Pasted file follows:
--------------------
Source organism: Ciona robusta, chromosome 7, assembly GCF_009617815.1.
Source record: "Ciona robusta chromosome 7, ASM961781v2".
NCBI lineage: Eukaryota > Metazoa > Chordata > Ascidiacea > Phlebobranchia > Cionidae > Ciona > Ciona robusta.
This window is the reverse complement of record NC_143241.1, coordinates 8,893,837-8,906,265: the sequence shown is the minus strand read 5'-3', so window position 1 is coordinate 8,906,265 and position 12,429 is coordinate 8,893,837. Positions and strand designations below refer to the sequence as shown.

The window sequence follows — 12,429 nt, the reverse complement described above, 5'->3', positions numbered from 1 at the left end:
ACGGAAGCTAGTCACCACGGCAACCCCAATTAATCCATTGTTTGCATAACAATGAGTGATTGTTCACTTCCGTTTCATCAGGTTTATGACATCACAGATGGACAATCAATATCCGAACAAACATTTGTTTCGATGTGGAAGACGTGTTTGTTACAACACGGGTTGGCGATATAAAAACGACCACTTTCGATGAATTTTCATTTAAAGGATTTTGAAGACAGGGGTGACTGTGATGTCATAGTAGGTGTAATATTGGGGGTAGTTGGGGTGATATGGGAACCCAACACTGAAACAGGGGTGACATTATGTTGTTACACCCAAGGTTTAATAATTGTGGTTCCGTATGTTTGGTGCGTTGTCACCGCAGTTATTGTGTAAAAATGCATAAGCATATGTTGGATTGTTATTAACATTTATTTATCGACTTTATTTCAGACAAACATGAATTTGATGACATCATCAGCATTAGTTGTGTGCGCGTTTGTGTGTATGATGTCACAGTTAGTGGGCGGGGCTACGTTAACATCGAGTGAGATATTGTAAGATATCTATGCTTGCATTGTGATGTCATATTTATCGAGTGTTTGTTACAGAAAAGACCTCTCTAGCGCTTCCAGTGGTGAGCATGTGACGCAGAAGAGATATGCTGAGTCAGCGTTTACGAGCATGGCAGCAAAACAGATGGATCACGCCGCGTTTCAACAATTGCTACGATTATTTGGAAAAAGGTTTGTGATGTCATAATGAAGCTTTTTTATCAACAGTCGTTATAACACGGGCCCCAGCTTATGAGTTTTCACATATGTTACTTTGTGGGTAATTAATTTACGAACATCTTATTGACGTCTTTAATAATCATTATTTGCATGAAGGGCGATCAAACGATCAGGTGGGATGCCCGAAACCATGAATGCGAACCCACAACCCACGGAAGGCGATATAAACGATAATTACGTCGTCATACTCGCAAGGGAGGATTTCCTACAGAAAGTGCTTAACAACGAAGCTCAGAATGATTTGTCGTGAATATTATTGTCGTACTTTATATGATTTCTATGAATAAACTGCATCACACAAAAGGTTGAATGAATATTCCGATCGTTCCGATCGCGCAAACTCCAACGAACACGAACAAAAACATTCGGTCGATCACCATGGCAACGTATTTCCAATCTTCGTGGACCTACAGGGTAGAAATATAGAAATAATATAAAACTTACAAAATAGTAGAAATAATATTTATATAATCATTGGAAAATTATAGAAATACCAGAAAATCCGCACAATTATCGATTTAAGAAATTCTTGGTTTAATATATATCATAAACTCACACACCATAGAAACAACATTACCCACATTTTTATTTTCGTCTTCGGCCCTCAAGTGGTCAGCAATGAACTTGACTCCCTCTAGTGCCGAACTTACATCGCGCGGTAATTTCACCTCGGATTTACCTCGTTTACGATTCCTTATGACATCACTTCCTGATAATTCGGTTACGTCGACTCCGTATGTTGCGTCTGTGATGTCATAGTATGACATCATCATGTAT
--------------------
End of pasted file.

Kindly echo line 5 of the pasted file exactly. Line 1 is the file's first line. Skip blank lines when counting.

The window sequence follows — 12,429 nt, the reverse complement described above, 5'->3', positions numbered from 1 at the left end: